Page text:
TORONTO, AUG. 19 -- At a splashy party Tuesday on the manicured grounds of a surburban Toronto estate, the Soviet Union wheeled out models of its low-budget compact Lada car that were recently upgraded to meet North American standards.

Delivery of the automobiles had been delayed for nearly a year as engineers worked out design flaws. The Canadian distributor said he hopes to carve a niche at the low end of the Canadian market.

Lada officials in Moscow told Automotive News, a Detroit trade publication, that they hope to be selling the cars in the United States in a few years.

Canadian automotive writers who drove the cars in Moscow last year said the revised version was much improved. "The ones we drove in Russia were really bad," said Jim Kenzie, automotive columnist for the Toronto Star. He said a spring was sticking up from the seat of one and a mirror fell off another as the reporters tested it.

There were no such mishaps Tuesday as Canadian used car dealers and reporters drove the little, 4-cylinder auto around the 163-acre estate of Erhard Weitler, the Canadian distributor. A bagpipe band played and Danish caterers served up heaping portions of lobster, caviar and roast suckling pig.

At a fashion show after lunch, models showed off fall Toronto fashions, and lingerie -- "just to sex the thing up a little bit," explained public relations man Jim Muir. Canadian agricultural ministers and a Soviet trade commissioner made speeches about the new era in Soviet-Canadian trade that they said this event heralded.

When Soviet Foreign Minster Eduard Shevardnadze renewed a five-year agreement to buy grain from Canadian farmers during a visit to Ottawa last November, he made it clear that one condition was that Canadian officials try to reverse the large imbalance in trade. Canadian exports to the Soviet Union amount to about $1.2 billion each year, mostly grain sales. Canadian purchases of Soviet goods, however, come to just $22 million a year.

Weitler, a German emigre who said he has dealt with the Soviets for years in the oil business, was sanguine about Lada sales. The natural market for the car, which has a list price of $4,500, is in the countryside and in regions of Canada with high unemployment, he said.

"It's never been a beautiful car," he said, adding that he did not expect it to be popular with persons who regard an automobile as a status symbol. He said his target is to sell about 3,000 this year and increase it by an additional 1,000 annually.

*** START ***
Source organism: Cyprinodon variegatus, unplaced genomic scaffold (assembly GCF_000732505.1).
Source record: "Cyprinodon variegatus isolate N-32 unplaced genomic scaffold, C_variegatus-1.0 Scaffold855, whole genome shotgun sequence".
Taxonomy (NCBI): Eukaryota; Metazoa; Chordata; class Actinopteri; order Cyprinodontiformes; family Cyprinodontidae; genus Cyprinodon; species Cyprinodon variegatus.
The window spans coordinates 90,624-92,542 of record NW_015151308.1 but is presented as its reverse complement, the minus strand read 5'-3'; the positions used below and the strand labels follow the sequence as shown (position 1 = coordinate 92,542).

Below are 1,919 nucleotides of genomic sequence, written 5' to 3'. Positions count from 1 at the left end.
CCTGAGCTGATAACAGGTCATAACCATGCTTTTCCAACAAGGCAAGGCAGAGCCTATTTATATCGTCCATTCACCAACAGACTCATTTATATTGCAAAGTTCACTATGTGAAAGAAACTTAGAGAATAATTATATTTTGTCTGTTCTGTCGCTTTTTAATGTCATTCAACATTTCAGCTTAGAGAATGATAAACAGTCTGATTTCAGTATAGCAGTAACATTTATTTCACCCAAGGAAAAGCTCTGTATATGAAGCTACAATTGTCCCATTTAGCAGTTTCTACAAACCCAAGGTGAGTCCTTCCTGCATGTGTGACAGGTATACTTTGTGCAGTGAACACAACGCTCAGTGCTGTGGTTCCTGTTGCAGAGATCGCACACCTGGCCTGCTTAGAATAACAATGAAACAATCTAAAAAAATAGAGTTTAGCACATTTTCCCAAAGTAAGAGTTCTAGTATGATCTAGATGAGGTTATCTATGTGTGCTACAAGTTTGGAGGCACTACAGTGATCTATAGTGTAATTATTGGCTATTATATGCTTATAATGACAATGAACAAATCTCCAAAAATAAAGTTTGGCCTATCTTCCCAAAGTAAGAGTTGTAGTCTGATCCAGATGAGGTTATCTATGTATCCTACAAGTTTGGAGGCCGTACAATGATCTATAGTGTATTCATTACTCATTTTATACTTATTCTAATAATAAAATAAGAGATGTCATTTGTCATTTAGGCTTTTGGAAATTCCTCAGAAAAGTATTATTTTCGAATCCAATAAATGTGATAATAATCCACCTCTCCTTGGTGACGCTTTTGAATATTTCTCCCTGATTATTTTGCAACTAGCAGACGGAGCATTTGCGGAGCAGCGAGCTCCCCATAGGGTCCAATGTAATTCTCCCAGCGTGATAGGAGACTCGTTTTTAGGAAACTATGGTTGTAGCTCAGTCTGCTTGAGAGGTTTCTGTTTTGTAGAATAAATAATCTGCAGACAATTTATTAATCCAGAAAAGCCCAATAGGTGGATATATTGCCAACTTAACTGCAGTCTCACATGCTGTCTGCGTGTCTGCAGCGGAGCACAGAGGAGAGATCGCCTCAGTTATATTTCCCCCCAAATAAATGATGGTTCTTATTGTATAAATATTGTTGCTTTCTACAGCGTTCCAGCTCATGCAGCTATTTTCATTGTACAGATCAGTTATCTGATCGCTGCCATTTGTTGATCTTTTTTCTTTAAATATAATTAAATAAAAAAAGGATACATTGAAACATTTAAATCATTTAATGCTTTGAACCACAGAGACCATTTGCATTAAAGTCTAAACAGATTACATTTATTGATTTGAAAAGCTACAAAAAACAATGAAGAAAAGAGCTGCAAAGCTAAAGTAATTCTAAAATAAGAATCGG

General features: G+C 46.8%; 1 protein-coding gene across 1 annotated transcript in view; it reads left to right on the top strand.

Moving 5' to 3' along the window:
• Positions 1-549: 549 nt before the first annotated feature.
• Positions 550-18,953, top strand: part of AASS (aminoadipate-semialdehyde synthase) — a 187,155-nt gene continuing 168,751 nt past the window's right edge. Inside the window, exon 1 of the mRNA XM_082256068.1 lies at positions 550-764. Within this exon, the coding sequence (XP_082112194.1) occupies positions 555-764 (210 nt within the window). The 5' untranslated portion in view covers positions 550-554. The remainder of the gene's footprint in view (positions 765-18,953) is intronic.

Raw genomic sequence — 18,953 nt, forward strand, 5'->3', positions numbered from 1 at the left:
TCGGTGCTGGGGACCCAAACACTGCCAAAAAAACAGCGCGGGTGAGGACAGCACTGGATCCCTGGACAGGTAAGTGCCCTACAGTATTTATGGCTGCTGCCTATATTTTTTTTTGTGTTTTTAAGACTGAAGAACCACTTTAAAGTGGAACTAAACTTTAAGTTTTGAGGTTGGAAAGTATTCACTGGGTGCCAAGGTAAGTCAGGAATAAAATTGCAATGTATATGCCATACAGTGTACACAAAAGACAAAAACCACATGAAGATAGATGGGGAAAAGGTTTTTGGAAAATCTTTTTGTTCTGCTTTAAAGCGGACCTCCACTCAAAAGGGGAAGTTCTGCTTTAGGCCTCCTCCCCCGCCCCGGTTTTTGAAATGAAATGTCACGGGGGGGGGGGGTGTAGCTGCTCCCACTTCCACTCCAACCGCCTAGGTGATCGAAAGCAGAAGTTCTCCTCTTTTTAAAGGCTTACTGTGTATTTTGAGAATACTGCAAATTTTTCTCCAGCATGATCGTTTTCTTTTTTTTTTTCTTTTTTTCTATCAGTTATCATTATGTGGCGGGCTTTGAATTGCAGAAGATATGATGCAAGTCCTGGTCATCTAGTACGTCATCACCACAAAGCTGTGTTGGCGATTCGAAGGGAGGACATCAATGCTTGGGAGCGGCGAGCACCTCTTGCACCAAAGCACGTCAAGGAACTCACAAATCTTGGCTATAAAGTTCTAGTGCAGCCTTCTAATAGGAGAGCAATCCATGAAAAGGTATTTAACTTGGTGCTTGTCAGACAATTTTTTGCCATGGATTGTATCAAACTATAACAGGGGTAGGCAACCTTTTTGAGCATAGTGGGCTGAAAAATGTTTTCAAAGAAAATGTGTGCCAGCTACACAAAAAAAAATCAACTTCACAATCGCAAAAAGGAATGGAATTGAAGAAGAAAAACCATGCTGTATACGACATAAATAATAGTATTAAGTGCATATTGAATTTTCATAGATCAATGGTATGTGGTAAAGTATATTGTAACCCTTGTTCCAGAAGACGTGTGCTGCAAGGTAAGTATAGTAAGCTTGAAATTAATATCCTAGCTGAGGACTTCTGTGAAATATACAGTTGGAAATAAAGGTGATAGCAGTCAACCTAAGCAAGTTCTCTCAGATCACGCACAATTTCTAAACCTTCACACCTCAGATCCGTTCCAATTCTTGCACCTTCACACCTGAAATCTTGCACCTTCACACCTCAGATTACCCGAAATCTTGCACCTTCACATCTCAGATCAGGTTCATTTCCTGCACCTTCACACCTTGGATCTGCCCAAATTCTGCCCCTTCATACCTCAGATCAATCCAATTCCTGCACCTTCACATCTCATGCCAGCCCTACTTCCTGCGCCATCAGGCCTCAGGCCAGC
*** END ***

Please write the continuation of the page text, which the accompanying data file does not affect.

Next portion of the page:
Weitler seemed especially worried about a flare-up in East-West tensions that could cause Canadians to reject the Soviets and their cars as they did after a Korean Air Lines passenger plane was shot down as it flew over Soviet air space in September, 1983.

The first Canadian company to distribute Soviet cars went bankrupt after being hit by what Muir described as "the double whammy" of the airline incident and the competition of Korea's low-cost Hyundai. Weitler said the best sales year was 1982, when Canadians bought 14,000 Ladas.

After the airline incident, sales plummeted as the Ladas became convenient targets for Canadians wishing to demonstrate their outrage. Some Canadian service stations refused to sell gasoline to Lada owners. Icah N. Bryant, who had Ladas on his used car lot in Kingston, Ontario, said he received death threats from persons demanding that he move them off his lot.

The resistance was so strong that about 1,000 Ladas sat rusting for many months on the open dock at Halifax where they had been unloaded. When Weitler took over the company, he said, one of his concerns was to keep those cars out of the Canadian market. He feared that if any ended up on dealer lots the public image in Canada of Soviet cars might forever be ruined. Weitler smiled contentedly when he explained how he was able to arrange for half of them to be shipped off to Panama and the other half to Cuba.

One of the more enthusiastic Lada dealers at the party Tuesday was Fred Veselovsky, who left his home in Czechoslovakia in 1968 after Soviet tanks rolled into Prague. He said he saw no contradiction. "I don't consider the car to have anything to do with politics," he said. "This is good, cheap transportation for the lowest guy."

He reflected for a moment, adding that he thought the automobile might be too inexpensive. He said buyers of the old Ladas he carried did not properly maintain them. "They don't care," he said. "They think like they're buying cheap shoes."